Leeds & West Yorkshire

First Bus appeals against wheelchair court ruling

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Media captionFirst said its bus drivers needed to know "what they are legally required to do and how".

First Bus is appealing against a court ruling, won by a disabled man from West Yorkshire, that the firm's wheelchair policy is discriminatory.

Doug Paulley, 36, from Wetherby, was denied access to a First bus to Leeds when a woman with a pushchair refused to move.

He won his claim the company had breached the Equality Act in a hearing at Leeds County Court in September.

First said its drivers needed to know "what they are legally required to do".

The case is expected to last three days at the Court of Appeal.

Sleeping baby

Mr Paulley attempted to board the bus to visit his parents in Leeds in February 2012.

But he was told to wait for another when the woman with the pushchair refused to move because her baby was asleep.

A judge at Leeds County Court said First's policy of "requesting but not requiring" non-disabled travellers, including those with babies and pushchairs, to vacate the space if it is needed by a wheelchair user was in breach of the Equality Act 2010.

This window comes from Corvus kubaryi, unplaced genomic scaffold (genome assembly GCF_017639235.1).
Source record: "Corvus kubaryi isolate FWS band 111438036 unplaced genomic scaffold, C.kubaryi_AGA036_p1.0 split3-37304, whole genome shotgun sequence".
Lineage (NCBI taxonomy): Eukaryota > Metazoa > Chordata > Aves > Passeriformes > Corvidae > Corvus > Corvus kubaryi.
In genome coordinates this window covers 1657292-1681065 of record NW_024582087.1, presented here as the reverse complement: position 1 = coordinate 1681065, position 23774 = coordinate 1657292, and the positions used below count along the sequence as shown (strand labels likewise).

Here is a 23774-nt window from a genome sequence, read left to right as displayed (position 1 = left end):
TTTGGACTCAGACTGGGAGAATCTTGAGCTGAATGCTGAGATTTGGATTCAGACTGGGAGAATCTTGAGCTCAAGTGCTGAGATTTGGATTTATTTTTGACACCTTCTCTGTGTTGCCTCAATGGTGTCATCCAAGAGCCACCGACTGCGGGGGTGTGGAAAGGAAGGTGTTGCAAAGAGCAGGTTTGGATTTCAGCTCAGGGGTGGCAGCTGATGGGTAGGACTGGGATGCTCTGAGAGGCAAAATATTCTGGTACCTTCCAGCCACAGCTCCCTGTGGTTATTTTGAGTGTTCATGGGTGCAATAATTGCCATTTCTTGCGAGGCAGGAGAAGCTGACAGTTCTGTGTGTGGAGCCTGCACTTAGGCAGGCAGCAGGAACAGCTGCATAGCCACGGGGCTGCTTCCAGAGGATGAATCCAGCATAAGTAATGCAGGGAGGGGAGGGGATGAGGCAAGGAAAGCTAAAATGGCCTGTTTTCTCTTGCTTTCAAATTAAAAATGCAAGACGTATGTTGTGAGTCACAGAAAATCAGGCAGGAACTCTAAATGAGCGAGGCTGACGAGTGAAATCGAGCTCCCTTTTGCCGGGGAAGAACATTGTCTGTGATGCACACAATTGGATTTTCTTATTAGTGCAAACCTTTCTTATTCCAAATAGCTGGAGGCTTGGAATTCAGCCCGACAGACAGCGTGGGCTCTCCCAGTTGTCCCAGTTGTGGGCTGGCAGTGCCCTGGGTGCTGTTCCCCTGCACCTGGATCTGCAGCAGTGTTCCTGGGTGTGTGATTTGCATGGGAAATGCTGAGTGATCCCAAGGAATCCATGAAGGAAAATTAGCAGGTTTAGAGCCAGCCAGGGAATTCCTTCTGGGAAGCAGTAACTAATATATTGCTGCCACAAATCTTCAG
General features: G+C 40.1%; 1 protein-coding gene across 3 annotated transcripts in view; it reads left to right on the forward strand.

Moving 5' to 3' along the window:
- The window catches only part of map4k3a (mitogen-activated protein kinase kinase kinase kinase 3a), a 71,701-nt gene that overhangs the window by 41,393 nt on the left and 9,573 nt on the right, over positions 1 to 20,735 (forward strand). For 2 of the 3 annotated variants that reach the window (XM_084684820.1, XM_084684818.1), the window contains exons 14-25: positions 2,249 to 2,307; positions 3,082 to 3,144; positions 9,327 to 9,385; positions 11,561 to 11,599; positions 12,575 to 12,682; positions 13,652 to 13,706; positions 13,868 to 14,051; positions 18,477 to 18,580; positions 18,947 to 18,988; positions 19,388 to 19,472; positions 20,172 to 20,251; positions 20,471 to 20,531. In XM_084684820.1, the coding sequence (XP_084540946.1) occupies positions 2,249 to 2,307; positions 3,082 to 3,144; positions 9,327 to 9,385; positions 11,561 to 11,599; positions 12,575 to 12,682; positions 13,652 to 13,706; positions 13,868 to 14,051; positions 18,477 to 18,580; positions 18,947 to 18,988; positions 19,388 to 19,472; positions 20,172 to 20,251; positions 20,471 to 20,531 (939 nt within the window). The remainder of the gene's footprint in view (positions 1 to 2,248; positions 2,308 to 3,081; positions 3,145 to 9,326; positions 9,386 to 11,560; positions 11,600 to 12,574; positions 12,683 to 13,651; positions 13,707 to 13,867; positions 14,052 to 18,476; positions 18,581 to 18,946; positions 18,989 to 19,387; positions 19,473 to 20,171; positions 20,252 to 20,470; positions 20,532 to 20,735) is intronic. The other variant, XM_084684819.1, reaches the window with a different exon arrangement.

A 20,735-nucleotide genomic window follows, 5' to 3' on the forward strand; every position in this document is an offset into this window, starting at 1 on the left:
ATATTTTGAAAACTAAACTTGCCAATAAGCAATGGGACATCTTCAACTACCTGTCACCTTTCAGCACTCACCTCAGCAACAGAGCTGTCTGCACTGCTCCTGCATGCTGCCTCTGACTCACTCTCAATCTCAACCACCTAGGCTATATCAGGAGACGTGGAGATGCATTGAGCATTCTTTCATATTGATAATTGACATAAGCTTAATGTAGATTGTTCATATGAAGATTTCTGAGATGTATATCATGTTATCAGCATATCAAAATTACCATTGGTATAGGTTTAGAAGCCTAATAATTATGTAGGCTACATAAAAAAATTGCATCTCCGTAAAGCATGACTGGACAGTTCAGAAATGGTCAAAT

Mr Paulley was awarded £5,500 damages.

At the Appeal Court in London, Martin Chamberlain QC for First Group said it was an example of a long-running problem on public transport that had "produced conflicting court decisions".

He said bus operators were now seeking legal clarity.

Mr Paulley said: "Public transport should be for everybody, including parents with pushchairs, but ultimately it is a wheelchair space.

"Without that space ,wheelchair users are unable to travel on the bus."

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